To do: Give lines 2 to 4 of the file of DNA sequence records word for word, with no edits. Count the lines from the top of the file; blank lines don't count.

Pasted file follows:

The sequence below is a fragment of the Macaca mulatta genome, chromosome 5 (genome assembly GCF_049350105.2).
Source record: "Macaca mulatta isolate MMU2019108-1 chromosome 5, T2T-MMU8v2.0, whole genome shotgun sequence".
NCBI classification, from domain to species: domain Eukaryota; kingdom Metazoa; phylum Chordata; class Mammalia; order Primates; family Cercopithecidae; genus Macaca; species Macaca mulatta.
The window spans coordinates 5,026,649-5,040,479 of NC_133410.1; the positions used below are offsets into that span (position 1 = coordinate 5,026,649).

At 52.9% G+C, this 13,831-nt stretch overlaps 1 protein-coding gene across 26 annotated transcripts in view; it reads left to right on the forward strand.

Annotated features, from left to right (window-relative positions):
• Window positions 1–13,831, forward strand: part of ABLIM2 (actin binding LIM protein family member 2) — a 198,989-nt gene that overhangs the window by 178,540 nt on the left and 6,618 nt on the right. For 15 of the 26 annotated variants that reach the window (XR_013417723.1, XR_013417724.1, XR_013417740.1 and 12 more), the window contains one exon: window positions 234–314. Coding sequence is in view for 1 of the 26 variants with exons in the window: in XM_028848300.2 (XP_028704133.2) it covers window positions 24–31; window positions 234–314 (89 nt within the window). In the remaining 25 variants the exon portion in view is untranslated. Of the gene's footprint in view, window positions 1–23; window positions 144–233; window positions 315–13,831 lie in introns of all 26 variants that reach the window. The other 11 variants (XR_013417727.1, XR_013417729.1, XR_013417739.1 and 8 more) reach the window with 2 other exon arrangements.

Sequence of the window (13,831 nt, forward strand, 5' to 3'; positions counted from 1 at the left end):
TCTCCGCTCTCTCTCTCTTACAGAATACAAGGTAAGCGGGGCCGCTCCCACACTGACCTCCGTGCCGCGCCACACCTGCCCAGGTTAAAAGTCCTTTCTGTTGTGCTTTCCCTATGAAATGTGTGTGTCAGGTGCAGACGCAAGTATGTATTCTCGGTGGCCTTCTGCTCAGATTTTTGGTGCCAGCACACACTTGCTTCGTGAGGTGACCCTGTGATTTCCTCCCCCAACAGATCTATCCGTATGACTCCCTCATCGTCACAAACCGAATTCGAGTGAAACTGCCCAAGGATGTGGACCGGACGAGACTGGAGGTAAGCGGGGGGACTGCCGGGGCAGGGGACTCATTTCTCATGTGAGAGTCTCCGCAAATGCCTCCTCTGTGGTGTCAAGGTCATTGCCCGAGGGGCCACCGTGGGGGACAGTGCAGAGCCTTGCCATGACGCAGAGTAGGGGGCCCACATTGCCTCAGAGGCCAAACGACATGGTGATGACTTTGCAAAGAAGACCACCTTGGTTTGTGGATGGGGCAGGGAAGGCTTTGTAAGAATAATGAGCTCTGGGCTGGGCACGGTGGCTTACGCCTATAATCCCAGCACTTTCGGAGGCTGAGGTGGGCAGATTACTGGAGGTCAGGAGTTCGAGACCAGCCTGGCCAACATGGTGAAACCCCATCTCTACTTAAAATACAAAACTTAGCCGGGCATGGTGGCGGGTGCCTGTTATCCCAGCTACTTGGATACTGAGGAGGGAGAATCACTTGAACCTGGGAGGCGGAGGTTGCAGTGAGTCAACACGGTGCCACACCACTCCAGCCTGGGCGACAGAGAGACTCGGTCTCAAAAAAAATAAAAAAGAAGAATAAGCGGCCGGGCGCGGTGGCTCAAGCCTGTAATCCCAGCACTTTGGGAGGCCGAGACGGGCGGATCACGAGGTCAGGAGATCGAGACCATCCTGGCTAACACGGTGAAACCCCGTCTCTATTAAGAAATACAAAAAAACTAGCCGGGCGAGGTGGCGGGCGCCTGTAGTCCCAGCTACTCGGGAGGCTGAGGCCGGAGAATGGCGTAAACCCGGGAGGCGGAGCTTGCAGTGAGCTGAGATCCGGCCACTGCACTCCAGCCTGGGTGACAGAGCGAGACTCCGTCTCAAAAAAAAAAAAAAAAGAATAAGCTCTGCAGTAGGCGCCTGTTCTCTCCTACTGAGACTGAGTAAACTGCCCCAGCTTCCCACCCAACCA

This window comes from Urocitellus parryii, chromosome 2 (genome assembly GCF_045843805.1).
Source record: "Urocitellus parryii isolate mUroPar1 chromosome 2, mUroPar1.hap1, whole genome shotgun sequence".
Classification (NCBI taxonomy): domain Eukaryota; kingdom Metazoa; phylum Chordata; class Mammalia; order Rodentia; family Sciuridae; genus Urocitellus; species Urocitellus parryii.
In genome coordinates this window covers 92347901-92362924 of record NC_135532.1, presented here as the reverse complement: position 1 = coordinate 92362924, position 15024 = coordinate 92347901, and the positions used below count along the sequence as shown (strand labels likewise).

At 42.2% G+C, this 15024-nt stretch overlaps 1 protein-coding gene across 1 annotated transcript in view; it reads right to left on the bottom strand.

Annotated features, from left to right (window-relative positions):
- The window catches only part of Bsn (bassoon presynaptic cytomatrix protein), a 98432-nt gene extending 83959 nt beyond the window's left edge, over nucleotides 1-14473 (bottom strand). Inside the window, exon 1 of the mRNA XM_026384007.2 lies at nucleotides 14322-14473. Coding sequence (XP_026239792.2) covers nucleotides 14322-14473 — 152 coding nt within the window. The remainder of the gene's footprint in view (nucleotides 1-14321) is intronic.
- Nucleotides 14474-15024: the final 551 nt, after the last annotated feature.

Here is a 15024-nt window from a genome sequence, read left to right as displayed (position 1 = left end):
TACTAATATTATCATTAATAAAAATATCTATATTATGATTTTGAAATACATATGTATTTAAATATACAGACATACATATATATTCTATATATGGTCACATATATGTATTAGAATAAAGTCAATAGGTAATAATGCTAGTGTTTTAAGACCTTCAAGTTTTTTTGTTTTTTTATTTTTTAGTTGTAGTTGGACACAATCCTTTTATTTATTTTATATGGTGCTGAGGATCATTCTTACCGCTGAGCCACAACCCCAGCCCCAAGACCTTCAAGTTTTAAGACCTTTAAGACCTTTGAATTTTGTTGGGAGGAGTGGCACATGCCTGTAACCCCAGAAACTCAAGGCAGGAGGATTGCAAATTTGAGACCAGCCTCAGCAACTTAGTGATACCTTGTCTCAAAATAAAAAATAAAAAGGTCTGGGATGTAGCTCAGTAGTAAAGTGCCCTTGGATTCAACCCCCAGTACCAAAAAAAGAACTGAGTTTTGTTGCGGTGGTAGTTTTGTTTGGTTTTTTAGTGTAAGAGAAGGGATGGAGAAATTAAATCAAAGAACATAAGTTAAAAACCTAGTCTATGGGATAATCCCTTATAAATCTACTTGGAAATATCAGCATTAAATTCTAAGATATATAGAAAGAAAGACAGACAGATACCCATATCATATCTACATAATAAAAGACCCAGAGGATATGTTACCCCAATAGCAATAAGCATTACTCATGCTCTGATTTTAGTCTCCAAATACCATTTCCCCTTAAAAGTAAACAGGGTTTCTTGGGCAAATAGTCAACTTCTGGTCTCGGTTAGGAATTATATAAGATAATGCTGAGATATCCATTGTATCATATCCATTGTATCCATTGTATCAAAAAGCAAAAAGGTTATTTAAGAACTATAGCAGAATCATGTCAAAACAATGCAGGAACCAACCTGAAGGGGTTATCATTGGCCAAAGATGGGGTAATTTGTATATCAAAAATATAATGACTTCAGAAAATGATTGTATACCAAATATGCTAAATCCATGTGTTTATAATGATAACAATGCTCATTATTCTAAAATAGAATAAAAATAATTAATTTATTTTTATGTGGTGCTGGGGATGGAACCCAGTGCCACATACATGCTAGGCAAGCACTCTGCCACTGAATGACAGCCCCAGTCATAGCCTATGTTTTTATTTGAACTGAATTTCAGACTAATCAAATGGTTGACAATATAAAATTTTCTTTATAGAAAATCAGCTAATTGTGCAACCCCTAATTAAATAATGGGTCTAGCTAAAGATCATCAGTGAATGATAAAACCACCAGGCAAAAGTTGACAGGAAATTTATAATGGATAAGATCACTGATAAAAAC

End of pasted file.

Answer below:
Source record: "Macaca mulatta isolate MMU2019108-1 chromosome 5, T2T-MMU8v2.0, whole genome shotgun sequence".
NCBI classification, from domain to species: domain Eukaryota; kingdom Metazoa; phylum Chordata; class Mammalia; order Primates; family Cercopithecidae; genus Macaca; species Macaca mulatta.
The window spans coordinates 5,026,649-5,040,479 of NC_133410.1; the positions used below are offsets into that span (position 1 = coordinate 5,026,649).